Immigration is a weapon in the cold war for talent, and the CCP’s censorship of Chloé Zhao’s Oscar was an ineffective defense.
Rumour has it that she said something unflattering about China a few years ago, but that seems like a red herring. As Sonny Bunch hypothesized in The Washington Post, the censorship of her award for directing Nomadland indicated graver concerns.
Nomadland is a deeply individualist movie. It tells stories of people who insist on living freely and brightly, despite being written off by state and society. The movie is often framed as an indictment of American capitalism, but…
Original post: casey.li/udacity-react-nanodegree
I started the Udacity React Nanodegree in May of 2020, enticed by Udacity’s 1 month free promotion. They market it as a way to pick up new skills during COVID-19, and for the most part this promise has held true. From a quasi-technical data…
The original version of this blog post, with formatted LaTeX formulas, can be found at casey.li/pca
Principal Component Analysis (PCA) is often described by intro machine learning courses as follows:
That’s alot of unhelpful words for someone who is new to the topic. I think we can build a better intuition for these ideas, with a few animations to help. …
The trope that engineers lack emotional intelligence is grounded in this truth: when someone expresses a need, the objective function that they really want you to maximize is almost never the one that they are telling you to maximize.
And here’s the kicker — it’s almost impossible to get people to tell you the true function they want you to maximize. Outside the context of an exceptionally functional and trustful relationship, doing so is usually more emotional honesty and vulnerability than most people, myself included, are willing to bear.
This has been a difficult idea to wrap my head around…
Post originally published at casey.li/tensorflow-from-source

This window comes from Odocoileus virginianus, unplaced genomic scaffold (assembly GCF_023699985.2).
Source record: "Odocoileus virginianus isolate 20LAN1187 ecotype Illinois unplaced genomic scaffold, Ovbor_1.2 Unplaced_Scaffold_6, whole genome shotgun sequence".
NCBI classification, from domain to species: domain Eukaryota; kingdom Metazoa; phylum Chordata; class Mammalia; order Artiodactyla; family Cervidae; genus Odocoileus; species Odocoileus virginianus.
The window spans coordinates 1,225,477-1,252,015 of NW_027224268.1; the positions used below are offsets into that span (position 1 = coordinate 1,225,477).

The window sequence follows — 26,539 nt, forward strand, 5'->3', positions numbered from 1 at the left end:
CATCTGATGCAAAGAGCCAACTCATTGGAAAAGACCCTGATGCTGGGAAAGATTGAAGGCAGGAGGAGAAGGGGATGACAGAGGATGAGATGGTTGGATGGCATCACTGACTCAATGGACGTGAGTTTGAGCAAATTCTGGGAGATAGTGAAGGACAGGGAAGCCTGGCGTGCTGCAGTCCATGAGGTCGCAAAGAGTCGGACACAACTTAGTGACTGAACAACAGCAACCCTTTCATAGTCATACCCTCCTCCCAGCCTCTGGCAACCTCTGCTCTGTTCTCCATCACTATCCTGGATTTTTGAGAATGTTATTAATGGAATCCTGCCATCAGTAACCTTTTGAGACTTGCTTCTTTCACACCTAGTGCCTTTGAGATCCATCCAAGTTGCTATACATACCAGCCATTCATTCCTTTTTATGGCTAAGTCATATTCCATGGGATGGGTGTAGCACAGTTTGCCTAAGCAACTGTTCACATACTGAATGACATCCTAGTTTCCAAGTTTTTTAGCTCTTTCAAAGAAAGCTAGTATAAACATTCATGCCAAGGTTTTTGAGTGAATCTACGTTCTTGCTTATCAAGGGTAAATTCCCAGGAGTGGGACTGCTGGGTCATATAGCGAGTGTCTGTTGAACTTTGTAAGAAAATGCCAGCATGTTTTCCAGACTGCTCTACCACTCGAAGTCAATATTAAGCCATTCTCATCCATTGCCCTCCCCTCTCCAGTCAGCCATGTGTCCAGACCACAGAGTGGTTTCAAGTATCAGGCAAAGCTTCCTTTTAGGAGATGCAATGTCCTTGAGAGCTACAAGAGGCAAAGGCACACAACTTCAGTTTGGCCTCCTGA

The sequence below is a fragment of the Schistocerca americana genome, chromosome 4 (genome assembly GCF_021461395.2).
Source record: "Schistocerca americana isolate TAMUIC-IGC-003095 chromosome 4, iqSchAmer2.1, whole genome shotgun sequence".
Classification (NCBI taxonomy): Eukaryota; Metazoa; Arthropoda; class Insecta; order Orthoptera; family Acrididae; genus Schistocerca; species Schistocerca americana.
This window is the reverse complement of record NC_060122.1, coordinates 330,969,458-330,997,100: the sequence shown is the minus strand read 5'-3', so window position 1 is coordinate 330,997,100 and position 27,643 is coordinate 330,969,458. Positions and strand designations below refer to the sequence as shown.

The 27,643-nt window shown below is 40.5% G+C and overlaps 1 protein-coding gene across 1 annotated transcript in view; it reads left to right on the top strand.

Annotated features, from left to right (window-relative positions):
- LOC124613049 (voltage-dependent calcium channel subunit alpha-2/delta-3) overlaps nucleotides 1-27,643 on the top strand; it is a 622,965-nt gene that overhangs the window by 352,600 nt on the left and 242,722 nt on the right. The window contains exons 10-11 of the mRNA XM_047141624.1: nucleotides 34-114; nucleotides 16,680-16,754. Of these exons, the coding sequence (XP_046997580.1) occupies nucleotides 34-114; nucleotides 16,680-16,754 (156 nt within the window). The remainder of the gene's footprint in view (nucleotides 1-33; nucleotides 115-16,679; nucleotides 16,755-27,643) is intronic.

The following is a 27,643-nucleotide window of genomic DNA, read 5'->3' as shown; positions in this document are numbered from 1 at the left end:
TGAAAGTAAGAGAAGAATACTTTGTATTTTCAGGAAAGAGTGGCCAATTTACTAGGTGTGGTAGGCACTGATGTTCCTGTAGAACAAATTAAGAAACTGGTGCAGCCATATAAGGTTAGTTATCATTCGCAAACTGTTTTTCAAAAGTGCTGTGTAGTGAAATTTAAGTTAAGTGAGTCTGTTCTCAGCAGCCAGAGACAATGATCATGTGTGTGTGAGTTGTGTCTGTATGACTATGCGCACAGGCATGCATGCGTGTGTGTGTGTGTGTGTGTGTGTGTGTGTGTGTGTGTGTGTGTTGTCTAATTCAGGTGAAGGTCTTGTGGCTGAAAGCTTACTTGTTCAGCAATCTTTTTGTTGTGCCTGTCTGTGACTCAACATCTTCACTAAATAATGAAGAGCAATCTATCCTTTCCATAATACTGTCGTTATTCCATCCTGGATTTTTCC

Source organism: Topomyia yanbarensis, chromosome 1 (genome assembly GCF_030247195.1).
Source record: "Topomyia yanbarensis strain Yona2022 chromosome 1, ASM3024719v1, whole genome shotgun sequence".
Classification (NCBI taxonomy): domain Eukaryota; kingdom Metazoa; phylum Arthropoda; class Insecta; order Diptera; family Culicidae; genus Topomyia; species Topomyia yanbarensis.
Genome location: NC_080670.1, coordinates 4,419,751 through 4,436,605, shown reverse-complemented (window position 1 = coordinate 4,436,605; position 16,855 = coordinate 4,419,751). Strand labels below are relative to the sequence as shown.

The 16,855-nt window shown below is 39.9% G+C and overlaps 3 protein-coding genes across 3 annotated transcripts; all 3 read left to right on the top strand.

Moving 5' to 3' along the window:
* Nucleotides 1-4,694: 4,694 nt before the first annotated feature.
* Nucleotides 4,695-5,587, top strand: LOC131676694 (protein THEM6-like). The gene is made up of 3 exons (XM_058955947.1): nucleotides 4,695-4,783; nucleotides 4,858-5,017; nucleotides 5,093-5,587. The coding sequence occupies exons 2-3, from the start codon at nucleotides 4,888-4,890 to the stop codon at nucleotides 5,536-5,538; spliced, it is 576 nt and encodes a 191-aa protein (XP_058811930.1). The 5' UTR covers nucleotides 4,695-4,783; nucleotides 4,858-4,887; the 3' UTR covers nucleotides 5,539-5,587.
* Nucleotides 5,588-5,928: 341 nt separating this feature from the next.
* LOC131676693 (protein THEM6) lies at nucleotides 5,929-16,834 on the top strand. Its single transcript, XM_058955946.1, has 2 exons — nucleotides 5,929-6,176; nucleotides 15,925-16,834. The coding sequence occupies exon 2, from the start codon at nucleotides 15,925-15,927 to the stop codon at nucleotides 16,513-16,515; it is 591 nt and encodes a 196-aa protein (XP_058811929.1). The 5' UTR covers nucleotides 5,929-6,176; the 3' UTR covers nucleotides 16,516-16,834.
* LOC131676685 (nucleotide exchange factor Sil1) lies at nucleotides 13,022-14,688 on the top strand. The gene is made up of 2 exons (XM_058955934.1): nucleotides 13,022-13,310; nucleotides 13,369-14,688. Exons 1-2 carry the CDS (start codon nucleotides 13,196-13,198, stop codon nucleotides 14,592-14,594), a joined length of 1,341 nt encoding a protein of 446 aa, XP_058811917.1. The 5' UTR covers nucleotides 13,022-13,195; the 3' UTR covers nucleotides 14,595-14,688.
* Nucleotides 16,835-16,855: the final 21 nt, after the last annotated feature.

MNIST is the “Hello World” of machine learning, and TensorFlow’s MNIST For Beginners is a pretty user-friendly way to get started. As user-friendly as ML can get, anyway.
Installing TensorFlow from the recommended
pip .whl is quick and painless. But upon testing my installation, I got these “warnings”:
>>> import tensorflow as tf
>>> hello = tf.constant('Hello, TensorFlow!')
>>> sess = tf.Session()
W tensorflow/core/platform/cpu_feature_guard.cc:45] The TensorFlow library wasn't…
I’ve run my blog off WordPress for 6 years, but finally made the switch to a static site generator and never looked back. For more thoughts on why you might want to choose a static site over Wordpress, check this article here.
Jekyll’s front page quickstart instructions literally do get you up and running in seconds:
…but if you need a little more guidance, let’s start from the top.
Jekyll is a Ruby “gem”. So before you can
gem install anything, you have to install Ruby, and its package manager, RubyGems.
Follow the instructions for your computer here.
Current tech fear-mongering seems to be centered around two concerns:
Let’s talk about #2.
Certain jobs should disappear due to automation. These are the jobs that should have been done by a computer in the first place, and we’d all be better off for it.
Nassim Nicholas Taleb’s recent book, Skin in the Game, claims that modern salaried life is essentially slavery. Economic definitions of slavery aside, many folks will probably agree with his assessment on pure intuition.
Read any collection of reviews on George Packer’s 2013 book, The Unwinding, and you’ll find something remarkable: a range of incongruent opinions, all claiming this book as validation of their particular place on the political spectrum. They stand testament to Packer’s skill as a journalist in capturing something as complex as America itself. For some, the book provokes an understandable sense of disappointment and anger at the country’s demise. Yet it is hard to imagine that this was Packer’s intended effect on the American people: if anything, The Unwinding is a compelling argument for independent thought and self-determination.
On Monday, July 18 2016 at 12:45am, sitting on the beach off Highway 401 in Cape Canaveral, I watched the SpaceX Falcon 9 shoot into the midnight sky. It was like watching a man-made sunrise. A team of human beings, in pursuit of one mission, had created a rocket which shook the earth with the force of a small earthquake. When it successfully came back down to Earth seven minutes later, the crowd erupted into applause.
Next to me, also watching with rapt attention, were my mother and father. 48 hours earlier, I had arrived at the airport to join…